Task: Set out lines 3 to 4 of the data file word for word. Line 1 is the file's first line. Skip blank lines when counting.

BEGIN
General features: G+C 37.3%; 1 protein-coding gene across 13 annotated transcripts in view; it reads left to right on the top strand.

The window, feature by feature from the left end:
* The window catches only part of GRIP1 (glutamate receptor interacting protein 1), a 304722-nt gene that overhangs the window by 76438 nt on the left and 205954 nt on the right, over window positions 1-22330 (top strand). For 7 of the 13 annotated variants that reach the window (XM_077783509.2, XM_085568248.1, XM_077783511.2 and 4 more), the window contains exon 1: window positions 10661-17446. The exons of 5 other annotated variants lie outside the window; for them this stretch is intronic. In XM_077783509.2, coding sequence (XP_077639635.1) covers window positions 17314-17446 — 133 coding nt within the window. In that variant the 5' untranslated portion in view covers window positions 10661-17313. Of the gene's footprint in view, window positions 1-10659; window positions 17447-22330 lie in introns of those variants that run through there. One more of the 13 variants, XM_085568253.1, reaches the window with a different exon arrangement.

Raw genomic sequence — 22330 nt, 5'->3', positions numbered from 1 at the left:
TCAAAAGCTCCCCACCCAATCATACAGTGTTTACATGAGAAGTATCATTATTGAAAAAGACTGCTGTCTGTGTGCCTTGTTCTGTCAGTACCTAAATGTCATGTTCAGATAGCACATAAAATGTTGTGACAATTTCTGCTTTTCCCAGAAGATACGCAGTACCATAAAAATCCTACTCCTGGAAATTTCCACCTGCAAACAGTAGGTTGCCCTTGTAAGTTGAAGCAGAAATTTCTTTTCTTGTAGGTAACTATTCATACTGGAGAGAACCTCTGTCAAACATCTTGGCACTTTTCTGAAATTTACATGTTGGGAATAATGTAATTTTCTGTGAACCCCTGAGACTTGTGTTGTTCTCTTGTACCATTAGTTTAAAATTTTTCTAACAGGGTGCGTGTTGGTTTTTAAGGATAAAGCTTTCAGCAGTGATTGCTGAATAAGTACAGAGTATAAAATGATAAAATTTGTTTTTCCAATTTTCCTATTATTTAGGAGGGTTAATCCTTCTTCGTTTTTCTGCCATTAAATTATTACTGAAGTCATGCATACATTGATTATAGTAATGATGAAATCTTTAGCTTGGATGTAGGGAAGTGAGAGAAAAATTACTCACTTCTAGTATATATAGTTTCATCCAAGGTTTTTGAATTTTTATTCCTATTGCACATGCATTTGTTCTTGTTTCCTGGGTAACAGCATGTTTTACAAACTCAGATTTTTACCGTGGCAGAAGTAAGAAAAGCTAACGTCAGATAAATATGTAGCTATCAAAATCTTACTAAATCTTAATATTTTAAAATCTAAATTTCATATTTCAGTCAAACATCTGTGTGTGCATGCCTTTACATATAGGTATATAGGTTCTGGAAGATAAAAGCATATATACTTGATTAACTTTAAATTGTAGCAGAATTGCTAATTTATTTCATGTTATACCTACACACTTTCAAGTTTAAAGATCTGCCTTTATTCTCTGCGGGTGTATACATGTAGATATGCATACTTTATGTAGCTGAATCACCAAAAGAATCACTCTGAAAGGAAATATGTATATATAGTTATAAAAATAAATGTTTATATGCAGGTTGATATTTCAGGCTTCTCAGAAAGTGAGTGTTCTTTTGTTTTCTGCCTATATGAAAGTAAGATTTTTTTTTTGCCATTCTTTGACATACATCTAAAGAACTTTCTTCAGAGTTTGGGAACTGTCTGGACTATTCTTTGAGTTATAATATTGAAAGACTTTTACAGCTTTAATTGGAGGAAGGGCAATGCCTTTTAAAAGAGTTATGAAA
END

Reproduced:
* The window catches only part of GRIP1 (glutamate receptor interacting protein 1), a 304722-nt gene that overhangs the window by 76438 nt on the left and 205954 nt on the right, over window positions 1-22330 (top strand). For 7 of the 13 annotated variants that reach the window (XM_077783509.2, XM_085568248.1, XM_077783511.2 and 4 more), the window contains exon 1: window positions 10661-17446. The exons of 5 other annotated variants lie outside the window; for them this stretch is intronic. In XM_077783509.2, coding sequence (XP_077639635.1) covers window positions 17314-17446 — 133 coding nt within the window. In that variant the 5' untranslated portion in view covers window positions 10661-17313. Of the gene's footprint in view, window positions 1-10659; window positions 17447-22330 lie in introns of those variants that run through there. One more of the 13 variants, XM_085568253.1, reaches the window with a different exon arrangement.

Raw genomic sequence — 22330 nt, 5'->3', positions numbered from 1 at the left: